contact us
Tackle Pod, being prepared & successful kayak fishing
3:42PM 4th Dec 13

Shelley Bradish Cooney of Team Viking Predators talks about the viariety of tackle she uses when fishing from her Viking kayak and how being organised lends itself to greater success, the new Tackle Pod™ plays an big role in this...read on

From Shelley: for Every year at the start of each new fishing season I draw up a list of things I need, and then there are the things I want.  The final list includes the things I must have.  At the top of the “must have” list:  the new Tackle Pod™ from Viking Kayaks.

In the five years that I have been kayak fishing, one of the things I have learned about success on the water is preparation.  I have separate containers for Jigs, Traces, Lures and Live Bait Rigs.  The beauty of the Tackle Pod™ is that you can preload all the gear you need for on the water, then slip the pod into the centre well of your kayak, connect your power cable, and you are good to go.  Those early morning starts are now much less stressful, reducing the chance you will leave something behind.  The extra 5 minutes in bed is nothing to sneeze at either.

Another feature of the Tackle Pod™ is that it extends the amount of gear you can take.  The centre well of my Viking 400 lite has a capacity of  15 L – quite a generous size and the Tackle Pod™ extends that by another 15% .  The system uses a special lightweight plastic that gives you this extra capacity without adding any extra weight to the kayak – a key consideration.  Unloading your kayak is much faster – unplug your cable, remove your Tackle Pod™, Fishing Rods, Chill Pod and you are ready to load your kayak on your car or trailer. 

In addition to my terminal tackle, I always make sure I have a set of lip grabbers, gaff, knife, pliers to remove hooks and a spool of 25 lb fluorocarbon for tying new leaders.  Sunscreen and lip balm with SPF is part of my kit, along with a large sponge that acts as a bailing device if a wave swamps me.

The following is a guide of how I organise my boxes.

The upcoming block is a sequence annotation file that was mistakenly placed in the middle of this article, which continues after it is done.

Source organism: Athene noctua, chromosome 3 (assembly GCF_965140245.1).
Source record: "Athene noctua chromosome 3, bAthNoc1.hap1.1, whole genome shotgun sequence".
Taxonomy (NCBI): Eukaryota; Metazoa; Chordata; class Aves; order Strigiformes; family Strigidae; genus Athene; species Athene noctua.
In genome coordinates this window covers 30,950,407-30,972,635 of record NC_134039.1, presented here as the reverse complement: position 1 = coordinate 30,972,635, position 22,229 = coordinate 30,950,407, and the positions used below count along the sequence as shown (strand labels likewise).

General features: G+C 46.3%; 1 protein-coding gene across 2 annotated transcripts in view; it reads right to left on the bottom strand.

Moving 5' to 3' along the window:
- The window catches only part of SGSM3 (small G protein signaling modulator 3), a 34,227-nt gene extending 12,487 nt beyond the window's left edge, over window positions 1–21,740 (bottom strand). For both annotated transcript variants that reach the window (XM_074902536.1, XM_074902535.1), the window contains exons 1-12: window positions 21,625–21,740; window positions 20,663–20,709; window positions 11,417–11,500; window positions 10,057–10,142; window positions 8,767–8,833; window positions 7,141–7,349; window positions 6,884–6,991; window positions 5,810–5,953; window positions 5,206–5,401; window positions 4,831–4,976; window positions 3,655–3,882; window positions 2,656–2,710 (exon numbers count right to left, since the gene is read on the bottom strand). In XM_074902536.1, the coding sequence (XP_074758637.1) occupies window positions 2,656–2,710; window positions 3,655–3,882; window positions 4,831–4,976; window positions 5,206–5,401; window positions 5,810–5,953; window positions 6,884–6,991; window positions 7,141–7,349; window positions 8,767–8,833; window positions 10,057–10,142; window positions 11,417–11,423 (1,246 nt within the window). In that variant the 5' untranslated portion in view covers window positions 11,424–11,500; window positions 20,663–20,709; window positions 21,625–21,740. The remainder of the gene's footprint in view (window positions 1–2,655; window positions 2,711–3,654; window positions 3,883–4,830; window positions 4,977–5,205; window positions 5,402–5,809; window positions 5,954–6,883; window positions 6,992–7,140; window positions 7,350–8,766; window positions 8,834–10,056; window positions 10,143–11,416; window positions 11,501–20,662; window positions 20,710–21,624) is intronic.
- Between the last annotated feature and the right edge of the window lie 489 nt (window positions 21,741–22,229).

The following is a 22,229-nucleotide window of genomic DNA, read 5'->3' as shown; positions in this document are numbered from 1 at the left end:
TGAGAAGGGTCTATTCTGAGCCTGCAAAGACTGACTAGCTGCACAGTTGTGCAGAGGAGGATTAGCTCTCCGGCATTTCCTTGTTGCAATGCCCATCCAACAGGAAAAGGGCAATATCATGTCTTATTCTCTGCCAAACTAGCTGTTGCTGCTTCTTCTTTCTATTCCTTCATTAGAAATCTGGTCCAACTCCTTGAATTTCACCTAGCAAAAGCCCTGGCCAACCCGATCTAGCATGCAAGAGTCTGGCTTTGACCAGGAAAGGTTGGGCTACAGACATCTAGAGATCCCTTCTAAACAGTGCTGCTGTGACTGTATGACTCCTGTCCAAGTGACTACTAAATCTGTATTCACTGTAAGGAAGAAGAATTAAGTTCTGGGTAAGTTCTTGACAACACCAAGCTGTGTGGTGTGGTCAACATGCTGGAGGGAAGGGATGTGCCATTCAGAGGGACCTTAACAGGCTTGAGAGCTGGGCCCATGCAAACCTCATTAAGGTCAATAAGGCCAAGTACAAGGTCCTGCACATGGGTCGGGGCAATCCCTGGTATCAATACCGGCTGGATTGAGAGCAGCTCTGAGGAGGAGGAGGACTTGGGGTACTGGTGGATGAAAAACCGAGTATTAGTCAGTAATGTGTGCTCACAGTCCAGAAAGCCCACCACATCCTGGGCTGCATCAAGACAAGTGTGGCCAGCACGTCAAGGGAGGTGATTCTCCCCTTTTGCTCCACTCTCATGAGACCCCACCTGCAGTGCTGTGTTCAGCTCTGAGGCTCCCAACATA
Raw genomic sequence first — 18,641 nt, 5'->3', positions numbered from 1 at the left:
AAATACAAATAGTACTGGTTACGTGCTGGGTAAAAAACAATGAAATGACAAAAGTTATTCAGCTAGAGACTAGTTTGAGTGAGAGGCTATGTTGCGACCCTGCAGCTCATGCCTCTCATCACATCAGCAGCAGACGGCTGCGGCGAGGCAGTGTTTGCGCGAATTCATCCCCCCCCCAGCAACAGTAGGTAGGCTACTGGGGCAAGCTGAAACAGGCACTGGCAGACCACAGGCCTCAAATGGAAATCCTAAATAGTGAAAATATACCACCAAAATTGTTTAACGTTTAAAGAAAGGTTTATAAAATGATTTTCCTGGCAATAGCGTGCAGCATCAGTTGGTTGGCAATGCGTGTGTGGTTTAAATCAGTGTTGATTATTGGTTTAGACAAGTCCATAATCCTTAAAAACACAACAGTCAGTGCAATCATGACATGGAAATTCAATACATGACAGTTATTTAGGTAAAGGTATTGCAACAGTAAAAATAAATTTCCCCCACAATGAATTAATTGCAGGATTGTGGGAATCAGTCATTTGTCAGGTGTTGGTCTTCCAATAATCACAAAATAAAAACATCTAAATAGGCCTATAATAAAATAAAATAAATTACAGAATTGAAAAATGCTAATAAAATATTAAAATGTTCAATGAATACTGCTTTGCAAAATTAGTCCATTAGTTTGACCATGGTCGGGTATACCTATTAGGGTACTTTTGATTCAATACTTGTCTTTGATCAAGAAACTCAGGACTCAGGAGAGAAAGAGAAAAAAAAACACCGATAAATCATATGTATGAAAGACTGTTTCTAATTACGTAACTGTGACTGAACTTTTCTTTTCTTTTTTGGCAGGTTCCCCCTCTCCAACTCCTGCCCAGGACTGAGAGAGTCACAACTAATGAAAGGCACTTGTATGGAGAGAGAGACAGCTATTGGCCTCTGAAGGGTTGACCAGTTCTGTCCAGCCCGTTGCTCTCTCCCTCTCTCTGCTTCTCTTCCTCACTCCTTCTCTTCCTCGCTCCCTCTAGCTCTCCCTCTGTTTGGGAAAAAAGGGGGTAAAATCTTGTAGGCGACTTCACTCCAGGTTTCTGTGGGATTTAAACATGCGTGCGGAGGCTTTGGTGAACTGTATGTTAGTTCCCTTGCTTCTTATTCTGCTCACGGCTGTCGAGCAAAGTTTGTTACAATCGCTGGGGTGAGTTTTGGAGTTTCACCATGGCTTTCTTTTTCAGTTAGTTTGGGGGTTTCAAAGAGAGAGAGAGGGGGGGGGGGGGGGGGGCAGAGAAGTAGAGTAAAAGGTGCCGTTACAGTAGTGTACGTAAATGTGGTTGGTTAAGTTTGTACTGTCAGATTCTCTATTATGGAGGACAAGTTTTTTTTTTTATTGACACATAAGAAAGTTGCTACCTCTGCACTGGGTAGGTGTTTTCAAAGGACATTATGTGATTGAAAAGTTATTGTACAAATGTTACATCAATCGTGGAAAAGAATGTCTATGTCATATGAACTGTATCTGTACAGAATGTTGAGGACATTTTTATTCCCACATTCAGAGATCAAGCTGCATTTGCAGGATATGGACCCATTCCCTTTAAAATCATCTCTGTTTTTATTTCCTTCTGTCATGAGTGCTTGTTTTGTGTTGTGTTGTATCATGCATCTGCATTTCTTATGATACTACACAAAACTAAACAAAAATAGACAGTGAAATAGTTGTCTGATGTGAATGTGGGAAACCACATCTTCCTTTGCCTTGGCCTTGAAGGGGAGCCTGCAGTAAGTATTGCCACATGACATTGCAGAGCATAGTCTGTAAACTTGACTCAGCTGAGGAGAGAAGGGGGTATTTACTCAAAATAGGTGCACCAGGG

Jigs:  inchiku jigs in a variety of weights and colours (60gm, 80gm, 120gm, 160gm), jigheads (1/2 oz, 3/4oz, 1 oz), knife jigs, heavy metal jigs and some slow jigs.  I also take a bobbin with me for tying PR knots.

Traces: strayline traces with two Trokar hooks tied with 25lb fluro, 30lb fluro, 40lb fluro.  Using good quality hooks that are very sharp ensures that you can go light on terminal tackle, maximizing your hook up rate.  Off sandy beaches I use 25lb fluro size 6  Trokar Big Nasty hooks, and when I go up north I might go to a number 8 Trokar Big Nasty with 30lb for the big monster snapper.  In this box I carry a range of lead sinkers that range from ¼ oz, ½ oz to 1 oz, and some spare swivels.  I used to use flasher material tying traces, but have moved to lumo beads to make my pilchards or kahawai bait stand out.  The plastic bags that I have each trace individually prepared I source from Plastic Box.

Lures:  Where do you start?  Since catching my first albacore tuna I am always on the lookout for bibbed lures.  Some lures have dive ranges of 2-4 m, some are only surface lures, and all have a range of bibs, and some even have rattles.  Others are neutral buoyancy, and they all come in a variety of shapes and sizes.  I will spend on average $20-$30 for a good quality lure, the better the quality the sharper the hooks and the less likely the lure will fall apart under load.  I have had good experience with genie clips at the end of my leader to allow a quick change of lure.

Live Bait:  Traces with single Trokar Live Bait hooks, and a range of sinkers (swivel and ball sinkers – 1 oz to 6 oz).  Dental floss for bridling bait and a needle for threading the floss.  Sabiki rigs for catching live bait.

Soft Bait:  A selection of colours and sizes, to cover fishing deep water, over foul and sand.

While it is an inexact science, I have colours that have worked well in the past – pink shine, pumpkin, sapphire shine, and black shad.  Generally you are trying to mimic the food source of the area and if something does not work, try something else.  When the fish are not hitting the hook hard, I will change to a smaller soft bait to put the fish closer to the business end of the jig.

In each of the boxes I have the individual units packaged in small snack size zip lock bags.  This will keep moisture away, but in the event you get tossed in the surf it is a good idea to take everything out, rinse it in fresh water, dry it and then put it in new bags.  Rinsing the plastic box to make sure you get rid of any salt residue will keep things from rusting.

One tip that I recommend is to think of the gear you plan to carry, and how you want to organise it.  Decide on how many containers you think you will need, then take your Tackle Pod™ into the Warehouse to select from the range of Sistema boxes.  Remember that some of your fishing will be done in the dark, and having boxes of slightly different shapes will make things easier.  Think about leaving space for your lunch and a water bottle as well.

The Tackle Pod™ is part of the new Reload kayak soon to be released, but if your budget does not extent to a new kayak, the Tackle Pod™ can be retro-fitted to your Viking Profish 400 or 440.  You can do it yourself, or give the gang at Viking a call to do it for you.  With Christmas right around the corner you might think about printing off this article, and leaving it on your wife’s pillow when you go down to make her a coffee – or even better, suggest you look after the kids and she can relax in bed with coffee and read the paper.